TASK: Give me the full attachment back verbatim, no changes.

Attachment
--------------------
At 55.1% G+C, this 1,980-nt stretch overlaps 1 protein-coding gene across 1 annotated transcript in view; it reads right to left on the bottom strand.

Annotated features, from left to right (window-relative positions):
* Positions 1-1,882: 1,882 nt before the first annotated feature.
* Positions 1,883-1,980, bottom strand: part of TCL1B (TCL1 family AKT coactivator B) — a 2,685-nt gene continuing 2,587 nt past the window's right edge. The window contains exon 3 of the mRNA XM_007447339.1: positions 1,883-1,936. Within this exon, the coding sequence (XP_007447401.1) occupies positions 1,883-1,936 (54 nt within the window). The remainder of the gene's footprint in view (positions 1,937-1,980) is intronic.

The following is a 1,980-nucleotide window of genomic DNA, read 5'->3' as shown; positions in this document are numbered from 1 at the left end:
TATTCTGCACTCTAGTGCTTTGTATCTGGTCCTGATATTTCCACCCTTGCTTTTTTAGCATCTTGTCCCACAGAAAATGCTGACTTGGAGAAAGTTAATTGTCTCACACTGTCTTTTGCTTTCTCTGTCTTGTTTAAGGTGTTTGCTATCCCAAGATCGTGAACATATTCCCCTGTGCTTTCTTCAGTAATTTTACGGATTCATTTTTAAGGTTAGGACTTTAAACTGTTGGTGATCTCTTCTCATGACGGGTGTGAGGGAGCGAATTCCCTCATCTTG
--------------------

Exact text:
At 55.1% G+C, this 1,980-nt stretch overlaps 1 protein-coding gene across 1 annotated transcript in view; it reads right to left on the bottom strand.

Annotated features, from left to right (window-relative positions):
* Positions 1-1,882: 1,882 nt before the first annotated feature.
* Positions 1,883-1,980, bottom strand: part of TCL1B (TCL1 family AKT coactivator B) — a 2,685-nt gene continuing 2,587 nt past the window's right edge. The window contains exon 3 of the mRNA XM_007447339.1: positions 1,883-1,936. Within this exon, the coding sequence (XP_007447401.1) occupies positions 1,883-1,936 (54 nt within the window). The remainder of the gene's footprint in view (positions 1,937-1,980) is intronic.

The following is a 1,980-nucleotide window of genomic DNA, read 5'->3' as shown; positions in this document are numbered from 1 at the left end:
TATTCTGCACTCTAGTGCTTTGTATCTGGTCCTGATATTTCCACCCTTGCTTTTTTAGCATCTTGTCCCACAGAAAATGCTGACTTGGAGAAAGTTAATTGTCTCACACTGTCTTTTGCTTTCTCTGTCTTGTTTAAGGTGTTTGCTATCCCAAGATCGTGAACATATTCCCCTGTGCTTTCTTCAGTAATTTTACGGATTCATTTTTAAGGTTAGGACTTTAAACTGTTGGTGATCTCTTCTCATGACGGGTGTGAGGGAGCGAATTCCCTCATCTTG